Official says Dimock mail service will not be hurt if post office closesDIMOCK — A U.S. Postal Service official told Dimock residents Friday that the service they receive will not be negatively affected if the town’s post office is closed.
By: CHRIS MUELLER , The Daily Republic
DIMOCK — A U.S. Postal Service official told Dimock residents Friday that the service they receive will not be negatively affected if the town’s post office is closed.
“Wherever there is an address and they want delivery, the postal service will go there,” Turnbull said. “Customers still get the same service, but the time and model will change.”
If the Dimock post office closes, an existing business in Dimock could take on the role of a village post office and offer packaging services and stamps to residents in place of an official post office.
A collection box unit could be put in place for residents who were using a post office box.
A small group of Dimock residents attended the meeting Friday at Hofer’s Restaurant and Lounge, but their comments were few. The Dimock post office is one of 10 post offices in the Mitchell region being considered for closure, and is among 80 in South Dakota and 3,700 nationwide up for closure.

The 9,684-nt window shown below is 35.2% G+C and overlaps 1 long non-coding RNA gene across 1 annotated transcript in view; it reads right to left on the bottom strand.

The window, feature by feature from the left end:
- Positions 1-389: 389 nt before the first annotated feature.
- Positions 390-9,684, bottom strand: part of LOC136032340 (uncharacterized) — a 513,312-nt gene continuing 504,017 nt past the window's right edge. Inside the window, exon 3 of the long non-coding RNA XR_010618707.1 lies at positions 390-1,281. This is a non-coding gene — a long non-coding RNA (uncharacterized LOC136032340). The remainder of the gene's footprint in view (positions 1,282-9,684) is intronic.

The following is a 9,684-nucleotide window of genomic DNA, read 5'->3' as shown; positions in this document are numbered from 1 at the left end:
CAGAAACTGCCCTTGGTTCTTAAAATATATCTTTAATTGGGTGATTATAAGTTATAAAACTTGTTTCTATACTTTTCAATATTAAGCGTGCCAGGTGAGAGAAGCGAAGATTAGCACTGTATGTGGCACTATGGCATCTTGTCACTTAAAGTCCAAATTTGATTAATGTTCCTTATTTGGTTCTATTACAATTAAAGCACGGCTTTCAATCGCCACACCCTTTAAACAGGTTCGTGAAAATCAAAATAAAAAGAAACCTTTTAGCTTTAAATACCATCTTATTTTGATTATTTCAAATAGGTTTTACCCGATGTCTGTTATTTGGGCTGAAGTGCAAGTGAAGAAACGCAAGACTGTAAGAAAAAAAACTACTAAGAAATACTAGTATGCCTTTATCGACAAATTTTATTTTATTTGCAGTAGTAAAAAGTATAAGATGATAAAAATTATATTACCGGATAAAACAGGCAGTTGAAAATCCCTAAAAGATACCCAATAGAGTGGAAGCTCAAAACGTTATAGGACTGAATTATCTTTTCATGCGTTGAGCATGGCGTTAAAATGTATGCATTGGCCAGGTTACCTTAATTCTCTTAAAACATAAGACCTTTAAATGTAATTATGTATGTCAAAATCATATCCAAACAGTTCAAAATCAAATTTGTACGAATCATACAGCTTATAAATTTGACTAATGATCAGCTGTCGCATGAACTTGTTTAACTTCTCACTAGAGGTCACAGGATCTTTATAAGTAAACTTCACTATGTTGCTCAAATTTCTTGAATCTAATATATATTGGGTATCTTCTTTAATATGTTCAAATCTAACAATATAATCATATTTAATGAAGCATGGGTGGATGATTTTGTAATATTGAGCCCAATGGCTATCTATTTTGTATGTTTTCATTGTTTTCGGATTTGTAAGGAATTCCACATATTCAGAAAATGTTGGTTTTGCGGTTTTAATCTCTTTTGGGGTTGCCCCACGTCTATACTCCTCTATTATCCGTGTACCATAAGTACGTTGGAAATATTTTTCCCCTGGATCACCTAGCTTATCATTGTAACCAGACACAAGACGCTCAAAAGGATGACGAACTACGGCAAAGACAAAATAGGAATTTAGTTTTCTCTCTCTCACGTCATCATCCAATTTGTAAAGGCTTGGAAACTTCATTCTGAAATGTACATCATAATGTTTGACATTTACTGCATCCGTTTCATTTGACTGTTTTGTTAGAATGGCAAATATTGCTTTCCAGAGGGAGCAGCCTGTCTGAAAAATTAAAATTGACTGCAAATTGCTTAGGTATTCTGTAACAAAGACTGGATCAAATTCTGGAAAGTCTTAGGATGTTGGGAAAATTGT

According to Paul Turnbull, manager of post office operations in the area, the postal service had an $8 billion deficit last year, on top of defaulting on a $5.5 billion payment it must make to fund health care for its retirees.
It’s projected the Postal Service will be losing $20 billion a year by 2020.
“We need to make changes now, so instead of going out of existence entirely, we can still provide the same service to our customers,” Turnbull said.
Turnbull referred to the proposed changes as consolidations, not closures.
“Consolidation is the word of today’s economy,” Turnbull said.
“The only reason businesses consolidate is to survive, and that’s what the Postal Service will do.”
Conda Green, post office review coordinator, was also in attendance at the meeting.
She explained the procedure for how the decision regarding the closure of Dimock’s post office will play out.
According to Green, the proposal for closure is posted for 60 days at the Dimock post office, during which time residents are free to give their opinions on the proposal.
An additional review by postal service management will take place after the 60 days, which will take the opinions of local residents into consideration.
After a decision is made, it will be posted at the post office for 30 days. Customers have the right to appeal that decision.
If the decision were appealed, the Postal Regulatory Commission would go through a 120-day review process.
Whatever the fate of the Dimock post office, Turnbull said the decision will be made for the greater good of the postal service.
“I take pride in driving through a town and seeing the only business running is the post office and the only flag flying is in front of the post office,” Turnbull said.
Paul Turnbull, of the U.S. Postal Service, talks to Dimock residents Friday at Hofer’s Lounge in Dimock about options they would have to receive their mail if the Dimock post office were to close.